Showing content in a different way, to woo more people into the movie theaters, is what 3D and HFR is all about. But the industry also wants to show different content, in the same old way, to get more bottoms in seats. Remember Cinedign? The major movie U.S. distributor that’s now involved in the effort to use Virtual Print Fee funds to help complete the digital transition in movie theaters. At a major presentation entitled “A Change is Going to Come” at the Technology Summit on Cinema, on the eve of the NAB show in March, Chris McGurk, CEO of Cinedign, outlined what he saw as the future of cinema. Pointing out that only 5 % of seats are occupied in theaters Monday-Friday (15% on a yearly basis), and given big studios’ focus on blockbuster movies (making fewer movies each year and putting all their eggs in the blockbuster basket), McGurk stressed that we have to find new content to fill those seats– live sports, music, interactive, more indie movies in local theaters. A more “ targeted, narrowcast” market, said MCGurk. “Digital cinema can be more ‘rifle’ approach not shotgun approach. Digital allows us to target the marketing. While enhancing exposure as only a theatrical release can do.” McGurk added that this new kind of content can use social media to draw people in. And that there are myriad ad revenue possibilities. “Narrowcasting in the theater is the new call to arms,” said McGurk.
With only 5% of seats occupied in theaters Monday-Friday and given big studios’ focus on blockbuster movies, Chris McGurk of Cinedign says the industry needs new content to fill those seats– live sports content, performance streaming, interactive events, more indie movies.
Narrowcasting? More ads in movie theaters? Are we still talking about saving cinema? Or morphing it into something that today’s Hollywood studio chiefs, and today’s cinema buffs, would not recognize? The movie industry can only be understood in the context of the larger media disruptions that are taking place in markets whose size dwarf Hollywood. The smartphone market alone is already hugely disrupting several industries, including the computer business, television broadcast, digital signage (ads and information on public displays), and now movies (you can now download major Hollywood movies directly to your iPhone or iPad). Shifting content delivery models are sweeping over all media consumption. That the movie industry– what many thought the last bastion of old-school, tightly controlled and nurtured content– is undergoing massive changes in business models is but part of a story of seismic changes in the global economy spawned by the new technology tools that are readily available to everyone on both the supply and demand side of the distribution equation.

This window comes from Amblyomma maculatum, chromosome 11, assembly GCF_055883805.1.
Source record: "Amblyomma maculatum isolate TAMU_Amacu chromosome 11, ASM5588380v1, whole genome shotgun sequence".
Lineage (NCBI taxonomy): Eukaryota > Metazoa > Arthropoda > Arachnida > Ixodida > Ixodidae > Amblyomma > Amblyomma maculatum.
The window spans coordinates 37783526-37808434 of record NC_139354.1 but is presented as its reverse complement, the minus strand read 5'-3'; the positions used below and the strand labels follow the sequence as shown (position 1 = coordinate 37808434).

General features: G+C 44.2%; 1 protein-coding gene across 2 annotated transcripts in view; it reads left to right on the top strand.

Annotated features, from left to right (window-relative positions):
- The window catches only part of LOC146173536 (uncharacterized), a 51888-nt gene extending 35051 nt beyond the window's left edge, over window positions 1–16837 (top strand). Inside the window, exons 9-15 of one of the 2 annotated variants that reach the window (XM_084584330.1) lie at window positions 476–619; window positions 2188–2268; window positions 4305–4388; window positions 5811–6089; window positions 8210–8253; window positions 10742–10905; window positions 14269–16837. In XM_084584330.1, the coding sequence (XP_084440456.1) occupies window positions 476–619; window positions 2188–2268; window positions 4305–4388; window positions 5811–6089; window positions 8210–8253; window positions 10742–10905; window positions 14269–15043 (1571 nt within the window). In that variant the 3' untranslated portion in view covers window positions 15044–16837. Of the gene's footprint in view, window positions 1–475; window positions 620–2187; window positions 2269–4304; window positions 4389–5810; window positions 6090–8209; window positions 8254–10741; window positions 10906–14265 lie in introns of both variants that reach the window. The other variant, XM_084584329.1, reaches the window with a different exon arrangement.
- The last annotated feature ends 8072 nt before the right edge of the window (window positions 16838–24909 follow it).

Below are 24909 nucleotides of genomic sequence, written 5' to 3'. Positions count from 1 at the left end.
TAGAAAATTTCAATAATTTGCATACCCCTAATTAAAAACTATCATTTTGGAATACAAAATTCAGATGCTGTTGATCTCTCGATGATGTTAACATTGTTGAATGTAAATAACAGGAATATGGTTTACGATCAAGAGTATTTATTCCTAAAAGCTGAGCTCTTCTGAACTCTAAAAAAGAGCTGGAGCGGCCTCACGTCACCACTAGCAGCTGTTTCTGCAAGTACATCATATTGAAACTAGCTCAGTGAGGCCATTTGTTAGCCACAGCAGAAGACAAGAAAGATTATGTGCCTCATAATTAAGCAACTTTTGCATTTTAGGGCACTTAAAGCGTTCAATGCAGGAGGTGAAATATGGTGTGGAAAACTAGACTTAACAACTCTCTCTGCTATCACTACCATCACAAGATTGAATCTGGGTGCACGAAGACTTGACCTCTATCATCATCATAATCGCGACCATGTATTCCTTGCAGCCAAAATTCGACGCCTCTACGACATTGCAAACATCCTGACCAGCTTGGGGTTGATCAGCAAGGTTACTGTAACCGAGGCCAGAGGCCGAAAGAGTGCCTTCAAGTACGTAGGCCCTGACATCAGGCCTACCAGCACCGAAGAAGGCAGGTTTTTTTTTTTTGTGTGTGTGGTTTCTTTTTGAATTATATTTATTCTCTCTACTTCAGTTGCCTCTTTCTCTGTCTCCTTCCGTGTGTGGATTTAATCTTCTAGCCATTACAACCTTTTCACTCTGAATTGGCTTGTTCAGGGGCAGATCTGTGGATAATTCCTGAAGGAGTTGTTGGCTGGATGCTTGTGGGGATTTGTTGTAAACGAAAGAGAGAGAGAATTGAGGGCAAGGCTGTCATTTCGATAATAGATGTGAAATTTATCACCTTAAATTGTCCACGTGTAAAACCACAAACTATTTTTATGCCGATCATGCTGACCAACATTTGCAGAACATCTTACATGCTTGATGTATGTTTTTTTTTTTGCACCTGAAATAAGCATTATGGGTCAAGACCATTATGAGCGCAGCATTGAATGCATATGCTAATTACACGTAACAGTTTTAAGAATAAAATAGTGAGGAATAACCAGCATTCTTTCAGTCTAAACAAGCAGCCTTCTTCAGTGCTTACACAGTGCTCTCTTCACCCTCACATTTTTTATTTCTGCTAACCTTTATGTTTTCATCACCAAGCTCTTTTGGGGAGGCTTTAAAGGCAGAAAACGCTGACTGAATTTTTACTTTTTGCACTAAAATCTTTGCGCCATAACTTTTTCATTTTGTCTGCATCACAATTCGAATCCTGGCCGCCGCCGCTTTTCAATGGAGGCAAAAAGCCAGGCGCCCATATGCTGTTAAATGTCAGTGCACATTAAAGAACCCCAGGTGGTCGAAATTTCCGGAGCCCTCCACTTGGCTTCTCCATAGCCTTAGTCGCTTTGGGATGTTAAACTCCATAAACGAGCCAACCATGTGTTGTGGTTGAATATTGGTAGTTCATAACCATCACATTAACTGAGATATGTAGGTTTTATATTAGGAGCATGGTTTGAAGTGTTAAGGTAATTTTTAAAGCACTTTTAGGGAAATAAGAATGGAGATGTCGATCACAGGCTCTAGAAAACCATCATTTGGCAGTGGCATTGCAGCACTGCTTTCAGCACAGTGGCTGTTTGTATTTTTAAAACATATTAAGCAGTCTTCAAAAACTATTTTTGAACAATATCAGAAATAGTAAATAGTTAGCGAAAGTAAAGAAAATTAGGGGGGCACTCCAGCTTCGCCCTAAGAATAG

It’s still thrilling to see a wonderful plot develop on the big screen. When a new big-screen technology like the introduction of audio that enabled “Talkies”, or color film, or CinemaScope, or THX audio, or 3D, or high frame rate comes along, it’s more thrilling. But it’s foolish to tell entire new generations of viewers– or movie makers– that they’re silly to be getting a thrill from watching, or distributing, a movie on a small or even a tiny screen, at home, in a café, in their dorm room, or anywhere their whim dictates. And don’t forget that each new technology platform has brought cries that the movie business sky is falling. As Christopher Dodd pointed out in his keynote at CinemaCon in April, “Traditionally, so called disruptive innovations radio, TV, the VCR– inspired fear among filmmakers and exhibitors. In 1982… the longtime iconic leader of the MPAA, Jack Valenti, famously said that the VCR was like the Boston Strangler to our industry.”
So while the skeptical and the cautious may see 3D, or High Frame Rate, or alternative content in movie theaters, as unsettling, expensive, or complex transitions with unproven rate of return or questionable motives, none of what is happening in 2012– a year that’s seeing the most sweeping changes in cinema since the birth of the Talkies– would surprise Cecil B. DeMille, who screened the first full length feature film, a century ago, at Jacob Stern’s horse barn at the corner of Hollywood and Vine in Los Angeles, or the Lumière Brothers, who gleefully disrupted the seemingly entrenched movie standards of the formidable Edison machine at the turn of the 20th century, when no one could have predicted that both the magic and the business of the movies would thrive as they did in the next hundred years– or that they would survive so many assaults from so many fronts in a wild century of media upheaval that shows no sign of settling down in cinema’s second century.